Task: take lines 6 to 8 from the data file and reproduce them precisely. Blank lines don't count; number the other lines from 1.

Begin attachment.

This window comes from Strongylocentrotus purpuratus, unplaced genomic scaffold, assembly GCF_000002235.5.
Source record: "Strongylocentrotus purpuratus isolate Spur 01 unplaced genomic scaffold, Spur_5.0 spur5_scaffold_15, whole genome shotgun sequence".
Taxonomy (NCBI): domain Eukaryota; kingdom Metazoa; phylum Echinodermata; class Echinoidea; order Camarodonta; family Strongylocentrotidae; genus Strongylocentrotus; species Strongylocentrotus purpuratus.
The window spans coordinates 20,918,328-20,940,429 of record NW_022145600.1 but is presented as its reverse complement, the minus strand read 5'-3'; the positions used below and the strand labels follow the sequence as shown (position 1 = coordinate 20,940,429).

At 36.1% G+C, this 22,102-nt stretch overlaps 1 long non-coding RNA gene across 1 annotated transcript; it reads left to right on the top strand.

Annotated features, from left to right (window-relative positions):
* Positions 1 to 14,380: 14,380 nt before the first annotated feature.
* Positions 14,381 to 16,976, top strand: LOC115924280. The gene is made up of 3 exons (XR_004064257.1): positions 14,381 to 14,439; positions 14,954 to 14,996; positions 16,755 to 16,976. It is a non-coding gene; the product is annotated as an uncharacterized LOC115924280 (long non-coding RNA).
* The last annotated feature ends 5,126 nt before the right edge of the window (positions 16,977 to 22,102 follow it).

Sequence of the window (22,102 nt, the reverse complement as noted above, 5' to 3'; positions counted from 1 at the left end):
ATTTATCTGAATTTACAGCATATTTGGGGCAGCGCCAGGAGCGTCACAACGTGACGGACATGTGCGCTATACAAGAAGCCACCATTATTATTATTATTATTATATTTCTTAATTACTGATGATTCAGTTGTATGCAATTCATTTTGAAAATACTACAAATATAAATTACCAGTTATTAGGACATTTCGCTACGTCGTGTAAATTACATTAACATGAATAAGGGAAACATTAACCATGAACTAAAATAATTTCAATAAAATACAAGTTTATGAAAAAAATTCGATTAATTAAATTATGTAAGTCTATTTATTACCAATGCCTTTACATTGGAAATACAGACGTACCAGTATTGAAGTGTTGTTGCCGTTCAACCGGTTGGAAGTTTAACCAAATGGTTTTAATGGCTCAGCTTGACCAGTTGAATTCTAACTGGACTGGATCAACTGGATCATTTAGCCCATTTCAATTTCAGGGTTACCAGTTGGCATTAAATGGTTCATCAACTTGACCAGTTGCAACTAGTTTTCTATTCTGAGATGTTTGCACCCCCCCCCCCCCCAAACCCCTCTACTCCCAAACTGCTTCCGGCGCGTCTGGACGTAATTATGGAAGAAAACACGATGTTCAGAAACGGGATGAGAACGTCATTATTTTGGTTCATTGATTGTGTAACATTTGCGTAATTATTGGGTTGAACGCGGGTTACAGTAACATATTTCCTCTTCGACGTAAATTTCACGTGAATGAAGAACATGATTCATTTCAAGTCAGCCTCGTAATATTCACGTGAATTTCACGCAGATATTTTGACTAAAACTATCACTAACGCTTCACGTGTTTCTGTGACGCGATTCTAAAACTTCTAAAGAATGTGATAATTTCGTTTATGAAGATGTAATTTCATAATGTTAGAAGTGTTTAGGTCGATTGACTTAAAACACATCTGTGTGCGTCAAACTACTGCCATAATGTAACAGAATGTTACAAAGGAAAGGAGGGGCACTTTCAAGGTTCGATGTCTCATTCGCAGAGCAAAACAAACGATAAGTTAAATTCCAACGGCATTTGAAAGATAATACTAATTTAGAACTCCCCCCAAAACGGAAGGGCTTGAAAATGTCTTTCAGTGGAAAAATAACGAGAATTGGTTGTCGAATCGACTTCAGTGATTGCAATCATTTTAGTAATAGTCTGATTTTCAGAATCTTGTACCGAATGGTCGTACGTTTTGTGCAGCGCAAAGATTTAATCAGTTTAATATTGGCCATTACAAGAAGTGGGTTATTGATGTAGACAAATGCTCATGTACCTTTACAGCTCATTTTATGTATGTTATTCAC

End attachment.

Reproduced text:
Annotated features, from left to right (window-relative positions):
* Positions 1 to 14,380: 14,380 nt before the first annotated feature.
* Positions 14,381 to 16,976, top strand: LOC115924280. The gene is made up of 3 exons (XR_004064257.1): positions 14,381 to 14,439; positions 14,954 to 14,996; positions 16,755 to 16,976. It is a non-coding gene; the product is annotated as an uncharacterized LOC115924280 (long non-coding RNA).